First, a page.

Older Blood Safe as New Blood for Transfusions
THURSDAY, Dec. 26, 2019 (HealthDay News) -- Transfusions with fresh red blood cells are not any better than older red blood cells at reducing the risk of organ failure or death in critically ill children, a new study says.
The findings show that the standard practice of transfusions with older cells is just as safe and effective, according to the researchers.
Their study included more than 1,400 critically ill children, aged 3 days to 16 years, at 50 medical centers in the United States, Canada, France, Italy and Israel.
Half received transfusions with fresh red blood cells stored for less than seven days and half received transfusions with older red cells stored for 12 to 25 days.
Rates of new or progressive organ dysfunction were about 20% among those who received fresh red cells and about 18% among those who received older red cells. Death rates were similar in both groups.
The study, partly funded by the U.S. National Heart, Lung, and Blood Institute (NHLBI), was published online Dec. 10 in the Journal of the American Medical Association.
"Our findings indicate that doctors should not be afraid to use older red cells in critically ill children," said study co-principal investigator Dr. Philip Spinella, a researcher with the Pediatric Critical Care Translational Research Program at Washington University School of Medicine in St. Louis.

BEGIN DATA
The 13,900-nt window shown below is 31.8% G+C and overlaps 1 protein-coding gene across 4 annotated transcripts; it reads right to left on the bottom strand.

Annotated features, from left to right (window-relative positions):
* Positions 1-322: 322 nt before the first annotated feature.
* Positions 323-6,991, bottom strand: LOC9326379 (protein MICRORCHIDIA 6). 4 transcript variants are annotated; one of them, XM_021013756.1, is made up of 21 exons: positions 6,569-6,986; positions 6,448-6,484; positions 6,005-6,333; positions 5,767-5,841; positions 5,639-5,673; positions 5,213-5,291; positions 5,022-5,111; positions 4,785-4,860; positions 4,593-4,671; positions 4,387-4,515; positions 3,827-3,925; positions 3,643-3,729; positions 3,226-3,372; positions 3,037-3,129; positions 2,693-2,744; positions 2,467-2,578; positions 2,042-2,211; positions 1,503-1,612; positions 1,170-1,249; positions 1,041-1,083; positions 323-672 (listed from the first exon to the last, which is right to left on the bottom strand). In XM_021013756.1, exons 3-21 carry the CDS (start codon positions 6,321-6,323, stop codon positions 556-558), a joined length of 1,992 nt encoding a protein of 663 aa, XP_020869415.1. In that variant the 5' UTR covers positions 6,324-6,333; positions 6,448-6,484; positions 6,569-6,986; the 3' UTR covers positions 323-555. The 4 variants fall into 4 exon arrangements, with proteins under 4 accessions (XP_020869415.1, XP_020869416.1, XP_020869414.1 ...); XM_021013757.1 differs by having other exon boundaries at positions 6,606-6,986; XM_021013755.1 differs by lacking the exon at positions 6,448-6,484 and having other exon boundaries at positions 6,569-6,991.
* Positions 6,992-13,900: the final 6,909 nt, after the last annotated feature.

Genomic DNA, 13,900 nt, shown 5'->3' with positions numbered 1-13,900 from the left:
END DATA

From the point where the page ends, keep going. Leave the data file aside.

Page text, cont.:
"Those who are showing a preference for fresh red cells might consider discontinuing this practice unless there are extenuating circumstances," he added in an NHLBI news release.
The findings also offer good news for blood banks, which will likely feel less pressure to respond to requests for fresh red cells, according to Spinella.
Red blood cell transfusions are commonly given to critically ill children with conditions such as trauma, cancer chemotherapy, bleeding during surgery, and chronic conditions such as sickle cell disease and thalassemia.
Transfusing the oldest red cells in their inventory first is standard practice at many hospitals, but some hospitals strive to provide fresh red blood cells to critically ill children, despite a lack of evidence supporting that practice.
The U.S. National Heart, Lung, and Blood Institute has more on blood transfusion.
SOURCE: U.S. National Heart, Lung, and Blood Institute, news release, Dec. 10, 2019